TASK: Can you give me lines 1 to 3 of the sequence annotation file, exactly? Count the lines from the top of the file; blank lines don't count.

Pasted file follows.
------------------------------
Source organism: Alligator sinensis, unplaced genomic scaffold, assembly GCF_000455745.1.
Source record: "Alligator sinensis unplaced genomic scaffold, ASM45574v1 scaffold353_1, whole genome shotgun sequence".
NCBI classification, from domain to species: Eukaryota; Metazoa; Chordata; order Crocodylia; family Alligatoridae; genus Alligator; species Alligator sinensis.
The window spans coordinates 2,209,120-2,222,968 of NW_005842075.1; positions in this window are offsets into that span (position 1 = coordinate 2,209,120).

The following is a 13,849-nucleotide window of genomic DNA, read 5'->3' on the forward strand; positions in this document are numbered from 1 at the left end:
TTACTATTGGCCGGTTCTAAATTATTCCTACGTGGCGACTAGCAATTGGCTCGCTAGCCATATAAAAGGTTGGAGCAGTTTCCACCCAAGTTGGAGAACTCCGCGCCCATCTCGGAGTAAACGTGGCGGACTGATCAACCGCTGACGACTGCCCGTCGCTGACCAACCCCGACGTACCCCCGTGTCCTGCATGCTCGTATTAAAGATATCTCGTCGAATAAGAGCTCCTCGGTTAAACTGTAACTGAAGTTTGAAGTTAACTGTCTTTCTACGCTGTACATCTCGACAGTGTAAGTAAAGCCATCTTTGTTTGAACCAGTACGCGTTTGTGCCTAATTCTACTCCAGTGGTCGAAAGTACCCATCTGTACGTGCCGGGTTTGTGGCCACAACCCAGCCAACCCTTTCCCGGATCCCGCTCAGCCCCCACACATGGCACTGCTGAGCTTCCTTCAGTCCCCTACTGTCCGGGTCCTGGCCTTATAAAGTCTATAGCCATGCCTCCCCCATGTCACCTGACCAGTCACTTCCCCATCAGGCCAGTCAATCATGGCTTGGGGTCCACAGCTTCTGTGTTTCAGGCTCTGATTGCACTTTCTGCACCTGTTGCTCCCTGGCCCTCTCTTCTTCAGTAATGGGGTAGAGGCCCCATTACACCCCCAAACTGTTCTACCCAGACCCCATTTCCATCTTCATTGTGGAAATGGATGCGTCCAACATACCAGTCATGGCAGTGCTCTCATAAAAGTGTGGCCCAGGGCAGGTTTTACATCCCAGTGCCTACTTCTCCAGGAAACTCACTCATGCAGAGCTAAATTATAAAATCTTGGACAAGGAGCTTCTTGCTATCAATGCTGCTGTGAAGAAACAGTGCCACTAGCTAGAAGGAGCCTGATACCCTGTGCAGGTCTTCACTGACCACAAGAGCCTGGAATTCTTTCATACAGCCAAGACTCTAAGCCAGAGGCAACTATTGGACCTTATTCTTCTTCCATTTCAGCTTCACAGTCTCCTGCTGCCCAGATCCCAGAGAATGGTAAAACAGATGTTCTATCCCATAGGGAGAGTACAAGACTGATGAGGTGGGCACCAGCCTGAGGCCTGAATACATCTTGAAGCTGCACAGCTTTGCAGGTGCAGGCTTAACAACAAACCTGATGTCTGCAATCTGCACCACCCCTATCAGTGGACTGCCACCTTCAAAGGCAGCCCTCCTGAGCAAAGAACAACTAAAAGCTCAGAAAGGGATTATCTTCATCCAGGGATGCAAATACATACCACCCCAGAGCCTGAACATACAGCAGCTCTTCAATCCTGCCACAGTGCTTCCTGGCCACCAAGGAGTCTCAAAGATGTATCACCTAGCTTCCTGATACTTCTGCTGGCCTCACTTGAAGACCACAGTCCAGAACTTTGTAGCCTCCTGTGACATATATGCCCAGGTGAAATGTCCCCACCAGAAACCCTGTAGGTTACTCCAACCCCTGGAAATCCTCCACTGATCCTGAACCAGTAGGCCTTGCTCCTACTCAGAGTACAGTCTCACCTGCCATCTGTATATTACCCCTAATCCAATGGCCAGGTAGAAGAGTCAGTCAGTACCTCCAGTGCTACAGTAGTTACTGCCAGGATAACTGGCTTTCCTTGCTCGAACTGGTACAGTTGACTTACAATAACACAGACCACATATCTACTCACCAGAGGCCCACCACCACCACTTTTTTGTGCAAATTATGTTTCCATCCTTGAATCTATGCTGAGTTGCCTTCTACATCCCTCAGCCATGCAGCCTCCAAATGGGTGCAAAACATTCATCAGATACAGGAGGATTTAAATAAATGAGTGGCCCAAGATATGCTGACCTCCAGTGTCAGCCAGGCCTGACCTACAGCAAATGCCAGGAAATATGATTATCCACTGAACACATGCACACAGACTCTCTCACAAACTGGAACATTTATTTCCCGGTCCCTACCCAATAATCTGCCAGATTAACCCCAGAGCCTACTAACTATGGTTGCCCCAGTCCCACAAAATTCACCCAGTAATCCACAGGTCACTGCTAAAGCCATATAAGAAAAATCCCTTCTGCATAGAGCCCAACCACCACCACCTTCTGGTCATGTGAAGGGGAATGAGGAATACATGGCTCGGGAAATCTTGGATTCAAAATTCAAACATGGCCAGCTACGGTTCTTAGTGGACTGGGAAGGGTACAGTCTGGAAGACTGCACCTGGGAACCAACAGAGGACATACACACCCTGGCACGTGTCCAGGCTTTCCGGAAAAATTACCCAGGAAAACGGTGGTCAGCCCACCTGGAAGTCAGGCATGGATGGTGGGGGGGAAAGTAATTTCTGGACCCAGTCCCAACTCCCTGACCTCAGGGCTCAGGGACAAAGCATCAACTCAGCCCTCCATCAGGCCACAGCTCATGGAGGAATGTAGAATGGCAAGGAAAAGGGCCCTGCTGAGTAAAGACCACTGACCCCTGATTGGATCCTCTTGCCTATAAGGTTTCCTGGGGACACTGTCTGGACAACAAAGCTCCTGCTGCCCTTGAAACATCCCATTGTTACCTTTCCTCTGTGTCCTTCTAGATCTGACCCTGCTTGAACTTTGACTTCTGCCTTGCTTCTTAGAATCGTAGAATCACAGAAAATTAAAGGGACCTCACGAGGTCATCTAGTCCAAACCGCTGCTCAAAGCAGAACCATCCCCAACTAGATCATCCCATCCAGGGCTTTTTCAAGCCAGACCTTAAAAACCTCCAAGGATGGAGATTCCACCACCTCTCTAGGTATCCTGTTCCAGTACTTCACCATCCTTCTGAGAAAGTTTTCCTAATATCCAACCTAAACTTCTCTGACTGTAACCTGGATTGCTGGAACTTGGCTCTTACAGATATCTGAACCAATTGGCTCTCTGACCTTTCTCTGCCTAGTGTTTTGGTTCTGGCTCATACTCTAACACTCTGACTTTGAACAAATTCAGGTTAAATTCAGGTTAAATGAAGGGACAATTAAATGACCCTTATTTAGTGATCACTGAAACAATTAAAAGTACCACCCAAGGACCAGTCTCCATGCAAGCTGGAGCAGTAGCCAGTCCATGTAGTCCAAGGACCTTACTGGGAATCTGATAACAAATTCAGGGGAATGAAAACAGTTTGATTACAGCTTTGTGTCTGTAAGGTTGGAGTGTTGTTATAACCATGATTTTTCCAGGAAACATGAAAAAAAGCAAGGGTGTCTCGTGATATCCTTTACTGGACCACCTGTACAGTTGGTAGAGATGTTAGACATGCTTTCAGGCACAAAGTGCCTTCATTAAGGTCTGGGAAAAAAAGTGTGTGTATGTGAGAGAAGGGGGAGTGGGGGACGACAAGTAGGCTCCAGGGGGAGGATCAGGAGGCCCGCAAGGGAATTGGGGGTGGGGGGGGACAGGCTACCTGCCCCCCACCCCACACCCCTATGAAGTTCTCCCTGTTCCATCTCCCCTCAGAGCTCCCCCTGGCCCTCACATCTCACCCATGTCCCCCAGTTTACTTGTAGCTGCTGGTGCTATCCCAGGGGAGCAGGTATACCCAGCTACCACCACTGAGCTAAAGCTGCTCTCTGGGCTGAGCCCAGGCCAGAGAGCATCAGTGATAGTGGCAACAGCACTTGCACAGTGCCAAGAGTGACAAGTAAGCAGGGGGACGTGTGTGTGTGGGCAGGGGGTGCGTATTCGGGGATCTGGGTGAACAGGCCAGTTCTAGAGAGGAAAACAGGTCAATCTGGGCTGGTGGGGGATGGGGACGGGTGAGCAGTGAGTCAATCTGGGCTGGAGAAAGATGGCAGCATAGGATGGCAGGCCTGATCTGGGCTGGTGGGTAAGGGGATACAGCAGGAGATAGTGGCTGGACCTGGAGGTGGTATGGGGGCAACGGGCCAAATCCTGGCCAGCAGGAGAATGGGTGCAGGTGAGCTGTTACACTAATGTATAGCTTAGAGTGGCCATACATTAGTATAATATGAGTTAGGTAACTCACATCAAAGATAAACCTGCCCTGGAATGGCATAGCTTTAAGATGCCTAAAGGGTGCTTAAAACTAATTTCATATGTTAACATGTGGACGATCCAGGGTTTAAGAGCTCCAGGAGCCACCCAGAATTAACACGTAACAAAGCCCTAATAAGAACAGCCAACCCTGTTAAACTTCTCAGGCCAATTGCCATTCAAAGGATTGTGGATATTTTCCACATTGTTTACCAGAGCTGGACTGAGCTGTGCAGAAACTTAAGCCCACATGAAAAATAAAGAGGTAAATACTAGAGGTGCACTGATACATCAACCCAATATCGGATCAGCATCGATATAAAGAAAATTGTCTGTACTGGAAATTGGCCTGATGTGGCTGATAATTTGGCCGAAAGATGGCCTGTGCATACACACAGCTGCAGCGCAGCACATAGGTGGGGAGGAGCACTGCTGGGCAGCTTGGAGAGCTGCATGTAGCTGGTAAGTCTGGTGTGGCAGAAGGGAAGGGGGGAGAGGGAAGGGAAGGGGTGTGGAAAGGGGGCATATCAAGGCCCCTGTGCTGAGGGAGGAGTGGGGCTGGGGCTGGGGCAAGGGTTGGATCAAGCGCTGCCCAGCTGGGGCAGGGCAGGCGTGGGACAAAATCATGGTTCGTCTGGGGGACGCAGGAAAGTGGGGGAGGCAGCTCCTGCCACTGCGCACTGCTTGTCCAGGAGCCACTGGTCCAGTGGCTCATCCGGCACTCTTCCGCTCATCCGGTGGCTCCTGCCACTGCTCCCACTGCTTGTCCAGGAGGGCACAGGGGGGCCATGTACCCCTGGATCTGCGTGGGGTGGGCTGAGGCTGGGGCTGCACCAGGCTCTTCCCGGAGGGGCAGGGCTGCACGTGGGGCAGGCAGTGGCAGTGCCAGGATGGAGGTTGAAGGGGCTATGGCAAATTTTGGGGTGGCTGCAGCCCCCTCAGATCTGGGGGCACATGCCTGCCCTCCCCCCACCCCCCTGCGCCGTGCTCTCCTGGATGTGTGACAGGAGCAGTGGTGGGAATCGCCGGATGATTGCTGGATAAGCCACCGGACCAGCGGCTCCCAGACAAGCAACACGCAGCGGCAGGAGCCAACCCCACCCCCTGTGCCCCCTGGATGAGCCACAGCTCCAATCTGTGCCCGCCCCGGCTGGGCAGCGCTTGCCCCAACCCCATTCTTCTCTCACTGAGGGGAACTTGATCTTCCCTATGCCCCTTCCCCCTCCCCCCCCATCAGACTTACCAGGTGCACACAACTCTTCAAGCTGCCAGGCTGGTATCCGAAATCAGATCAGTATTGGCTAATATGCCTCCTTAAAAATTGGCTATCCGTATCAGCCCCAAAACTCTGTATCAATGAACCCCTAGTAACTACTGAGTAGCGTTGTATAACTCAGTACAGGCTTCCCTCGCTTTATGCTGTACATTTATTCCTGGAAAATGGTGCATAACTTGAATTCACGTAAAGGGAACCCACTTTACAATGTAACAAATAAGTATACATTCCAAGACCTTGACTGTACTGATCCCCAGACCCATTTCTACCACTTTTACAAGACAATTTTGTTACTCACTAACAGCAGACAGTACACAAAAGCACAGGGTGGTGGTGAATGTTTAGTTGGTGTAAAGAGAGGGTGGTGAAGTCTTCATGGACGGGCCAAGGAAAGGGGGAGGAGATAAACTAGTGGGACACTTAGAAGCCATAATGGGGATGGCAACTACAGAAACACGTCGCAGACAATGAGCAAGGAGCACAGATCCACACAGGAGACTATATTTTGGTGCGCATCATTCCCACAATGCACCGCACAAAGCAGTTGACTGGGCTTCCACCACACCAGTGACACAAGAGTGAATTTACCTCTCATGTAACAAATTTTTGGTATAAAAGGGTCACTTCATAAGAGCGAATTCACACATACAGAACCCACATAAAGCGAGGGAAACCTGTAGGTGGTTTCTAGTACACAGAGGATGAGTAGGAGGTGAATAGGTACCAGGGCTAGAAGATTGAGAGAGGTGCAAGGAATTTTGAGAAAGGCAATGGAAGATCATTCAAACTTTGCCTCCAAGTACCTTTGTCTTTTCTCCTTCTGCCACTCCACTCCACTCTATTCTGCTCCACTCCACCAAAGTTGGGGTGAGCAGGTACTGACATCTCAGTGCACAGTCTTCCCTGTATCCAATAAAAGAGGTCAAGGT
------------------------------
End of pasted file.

Source organism: Alligator sinensis, unplaced genomic scaffold, assembly GCF_000455745.1.
Source record: "Alligator sinensis unplaced genomic scaffold, ASM45574v1 scaffold353_1, whole genome shotgun sequence".
NCBI classification, from domain to species: Eukaryota; Metazoa; Chordata; order Crocodylia; family Alligatoridae; genus Alligator; species Alligator sinensis.